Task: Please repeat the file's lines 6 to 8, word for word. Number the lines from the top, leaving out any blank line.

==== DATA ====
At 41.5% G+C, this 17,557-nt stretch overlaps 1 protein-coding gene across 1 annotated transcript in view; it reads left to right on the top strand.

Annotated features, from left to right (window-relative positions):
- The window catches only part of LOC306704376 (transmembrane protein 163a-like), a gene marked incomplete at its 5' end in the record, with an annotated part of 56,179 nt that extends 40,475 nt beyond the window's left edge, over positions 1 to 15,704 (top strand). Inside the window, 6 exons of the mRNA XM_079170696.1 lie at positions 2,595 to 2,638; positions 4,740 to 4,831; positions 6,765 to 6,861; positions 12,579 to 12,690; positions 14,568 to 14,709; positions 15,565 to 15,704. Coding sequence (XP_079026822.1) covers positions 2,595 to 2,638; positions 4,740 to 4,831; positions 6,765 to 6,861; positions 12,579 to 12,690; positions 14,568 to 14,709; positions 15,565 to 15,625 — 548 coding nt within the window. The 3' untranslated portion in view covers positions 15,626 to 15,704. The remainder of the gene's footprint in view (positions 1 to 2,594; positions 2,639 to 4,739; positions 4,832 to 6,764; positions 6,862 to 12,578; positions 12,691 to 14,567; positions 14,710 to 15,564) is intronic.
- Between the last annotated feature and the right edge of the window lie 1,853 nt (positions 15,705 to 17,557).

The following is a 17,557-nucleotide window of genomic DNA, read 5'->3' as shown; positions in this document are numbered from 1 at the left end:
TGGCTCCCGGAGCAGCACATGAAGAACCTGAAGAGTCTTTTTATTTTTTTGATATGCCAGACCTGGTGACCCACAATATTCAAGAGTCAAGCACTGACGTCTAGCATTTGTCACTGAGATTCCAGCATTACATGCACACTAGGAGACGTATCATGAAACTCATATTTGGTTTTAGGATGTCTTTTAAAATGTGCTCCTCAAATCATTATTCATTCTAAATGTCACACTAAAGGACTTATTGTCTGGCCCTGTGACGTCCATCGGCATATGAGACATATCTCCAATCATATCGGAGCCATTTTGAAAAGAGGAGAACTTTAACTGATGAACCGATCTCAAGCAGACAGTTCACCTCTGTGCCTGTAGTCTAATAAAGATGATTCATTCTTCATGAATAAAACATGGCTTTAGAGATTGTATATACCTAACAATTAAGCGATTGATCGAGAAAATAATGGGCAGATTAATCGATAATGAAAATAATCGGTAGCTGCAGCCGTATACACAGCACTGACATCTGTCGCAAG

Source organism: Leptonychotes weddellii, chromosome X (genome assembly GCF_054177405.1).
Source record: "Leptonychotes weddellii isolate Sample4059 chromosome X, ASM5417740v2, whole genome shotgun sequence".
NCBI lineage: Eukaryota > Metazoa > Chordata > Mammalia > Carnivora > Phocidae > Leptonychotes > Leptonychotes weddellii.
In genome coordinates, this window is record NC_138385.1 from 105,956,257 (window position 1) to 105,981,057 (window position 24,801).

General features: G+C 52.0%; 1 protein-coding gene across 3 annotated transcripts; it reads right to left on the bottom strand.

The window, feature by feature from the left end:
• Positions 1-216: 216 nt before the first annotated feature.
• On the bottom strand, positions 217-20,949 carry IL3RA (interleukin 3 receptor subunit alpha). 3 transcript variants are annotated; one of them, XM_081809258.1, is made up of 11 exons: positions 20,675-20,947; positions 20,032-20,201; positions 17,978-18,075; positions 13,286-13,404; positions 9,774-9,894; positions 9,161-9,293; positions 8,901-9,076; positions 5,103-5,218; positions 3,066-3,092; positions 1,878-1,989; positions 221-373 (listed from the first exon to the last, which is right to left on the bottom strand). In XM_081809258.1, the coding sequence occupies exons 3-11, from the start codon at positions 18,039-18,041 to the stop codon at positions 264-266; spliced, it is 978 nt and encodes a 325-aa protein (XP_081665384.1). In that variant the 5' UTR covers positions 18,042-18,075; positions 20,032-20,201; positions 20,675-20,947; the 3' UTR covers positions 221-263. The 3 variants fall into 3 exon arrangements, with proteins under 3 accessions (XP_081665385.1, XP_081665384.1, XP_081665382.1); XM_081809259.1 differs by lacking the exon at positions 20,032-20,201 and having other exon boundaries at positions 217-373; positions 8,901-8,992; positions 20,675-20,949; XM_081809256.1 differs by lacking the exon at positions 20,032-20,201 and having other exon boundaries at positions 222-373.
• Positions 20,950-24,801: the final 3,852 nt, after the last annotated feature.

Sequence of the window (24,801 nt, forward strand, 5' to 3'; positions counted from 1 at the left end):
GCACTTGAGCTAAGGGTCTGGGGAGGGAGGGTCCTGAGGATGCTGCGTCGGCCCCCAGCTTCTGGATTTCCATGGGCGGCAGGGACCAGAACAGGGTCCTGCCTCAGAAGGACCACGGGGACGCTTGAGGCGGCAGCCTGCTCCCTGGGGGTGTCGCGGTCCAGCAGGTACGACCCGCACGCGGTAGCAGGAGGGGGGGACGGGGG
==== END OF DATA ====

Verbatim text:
TGGCTCCCGGAGCAGCACATGAAGAACCTGAAGAGTCTTTTTATTTTTTTGATATGCCAGACCTGGTGACCCACAATATTCAAGAGTCAAGCACTGACGTCTAGCATTTGTCACTGAGATTCCAGCATTACATGCACACTAGGAGACGTATCATGAAACTCATATTTGGTTTTAGGATGTCTTTTAAAATGTGCTCCTCAAATCATTATTCATTCTAAATGTCACACTAAAGGACTTATTGTCTGGCCCTGTGACGTCCATCGGCATATGAGACATATCTCCAATCATATCGGAGCCATTTTGAAAAGAGGAGAACTTTAACTGATGAACCGATCTCAAGCAGACAGTTCACCTCTGTGCCTGTAGTCTAATAAAGATGATTCATTCTTCATGAATAAAACATGGCTTTAGAGATTGTATATACCTAACAATTAAGCGATTGATCGAGAAAATAATGGGCAGATTAATCGATAATGAAAATAATCGGTAGCTGCAGCCGTATACACAGCACTGACATCTGTCGCAAG

Source organism: Leptonychotes weddellii, chromosome X (genome assembly GCF_054177405.1).
Source record: "Leptonychotes weddellii isolate Sample4059 chromosome X, ASM5417740v2, whole genome shotgun sequence".